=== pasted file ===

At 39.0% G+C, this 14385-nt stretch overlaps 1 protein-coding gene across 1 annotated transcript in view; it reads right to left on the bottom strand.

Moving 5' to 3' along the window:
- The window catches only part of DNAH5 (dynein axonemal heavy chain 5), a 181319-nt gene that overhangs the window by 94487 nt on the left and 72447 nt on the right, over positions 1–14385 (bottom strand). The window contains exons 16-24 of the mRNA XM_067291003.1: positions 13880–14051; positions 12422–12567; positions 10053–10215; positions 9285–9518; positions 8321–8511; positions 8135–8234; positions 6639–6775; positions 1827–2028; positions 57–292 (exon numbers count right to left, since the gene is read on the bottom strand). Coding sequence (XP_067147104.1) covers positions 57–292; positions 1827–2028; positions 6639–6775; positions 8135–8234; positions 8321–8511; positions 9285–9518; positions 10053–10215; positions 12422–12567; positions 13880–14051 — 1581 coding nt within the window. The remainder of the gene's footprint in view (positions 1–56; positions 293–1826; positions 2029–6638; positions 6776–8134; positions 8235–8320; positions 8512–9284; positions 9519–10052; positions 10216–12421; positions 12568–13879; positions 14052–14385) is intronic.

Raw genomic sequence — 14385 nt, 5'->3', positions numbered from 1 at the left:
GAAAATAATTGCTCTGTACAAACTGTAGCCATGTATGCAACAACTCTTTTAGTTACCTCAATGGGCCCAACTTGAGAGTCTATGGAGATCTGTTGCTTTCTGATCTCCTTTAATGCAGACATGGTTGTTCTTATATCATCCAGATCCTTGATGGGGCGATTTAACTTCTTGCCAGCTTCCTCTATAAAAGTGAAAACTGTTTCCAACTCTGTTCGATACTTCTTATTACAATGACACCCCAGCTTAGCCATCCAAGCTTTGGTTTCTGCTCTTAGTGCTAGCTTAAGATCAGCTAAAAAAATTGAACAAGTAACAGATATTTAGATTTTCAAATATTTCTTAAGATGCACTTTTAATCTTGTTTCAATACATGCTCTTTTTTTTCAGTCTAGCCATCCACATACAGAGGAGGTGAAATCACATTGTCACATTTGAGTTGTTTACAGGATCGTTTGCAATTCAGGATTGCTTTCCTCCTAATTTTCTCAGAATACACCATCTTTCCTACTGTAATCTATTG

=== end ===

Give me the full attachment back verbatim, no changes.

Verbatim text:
At 39.0% G+C, this 14385-nt stretch overlaps 1 protein-coding gene across 1 annotated transcript in view; it reads right to left on the bottom strand.

Moving 5' to 3' along the window:
- The window catches only part of DNAH5 (dynein axonemal heavy chain 5), a 181319-nt gene that overhangs the window by 94487 nt on the left and 72447 nt on the right, over positions 1–14385 (bottom strand). The window contains exons 16-24 of the mRNA XM_067291003.1: positions 13880–14051; positions 12422–12567; positions 10053–10215; positions 9285–9518; positions 8321–8511; positions 8135–8234; positions 6639–6775; positions 1827–2028; positions 57–292 (exon numbers count right to left, since the gene is read on the bottom strand). Coding sequence (XP_067147104.1) covers positions 57–292; positions 1827–2028; positions 6639–6775; positions 8135–8234; positions 8321–8511; positions 9285–9518; positions 10053–10215; positions 12422–12567; positions 13880–14051 — 1581 coding nt within the window. The remainder of the gene's footprint in view (positions 1–56; positions 293–1826; positions 2029–6638; positions 6776–8134; positions 8235–8320; positions 8512–9284; positions 9519–10052; positions 10216–12421; positions 12568–13879; positions 14052–14385) is intronic.

Raw genomic sequence — 14385 nt, 5'->3', positions numbered from 1 at the left:
GAAAATAATTGCTCTGTACAAACTGTAGCCATGTATGCAACAACTCTTTTAGTTACCTCAATGGGCCCAACTTGAGAGTCTATGGAGATCTGTTGCTTTCTGATCTCCTTTAATGCAGACATGGTTGTTCTTATATCATCCAGATCCTTGATGGGGCGATTTAACTTCTTGCCAGCTTCCTCTATAAAAGTGAAAACTGTTTCCAACTCTGTTCGATACTTCTTATTACAATGACACCCCAGCTTAGCCATCCAAGCTTTGGTTTCTGCTCTTAGTGCTAGCTTAAGATCAGCTAAAAAAATTGAACAAGTAACAGATATTTAGATTTTCAAATATTTCTTAAGATGCACTTTTAATCTTGTTTCAATACATGCTCTTTTTTTTCAGTCTAGCCATCCACATACAGAGGAGGTGAAATCACATTGTCACATTTGAGTTGTTTACAGGATCGTTTGCAATTCAGGATTGCTTTCCTCCTAATTTTCTCAGAATACACCATCTTTCCTACTGTAATCTATTG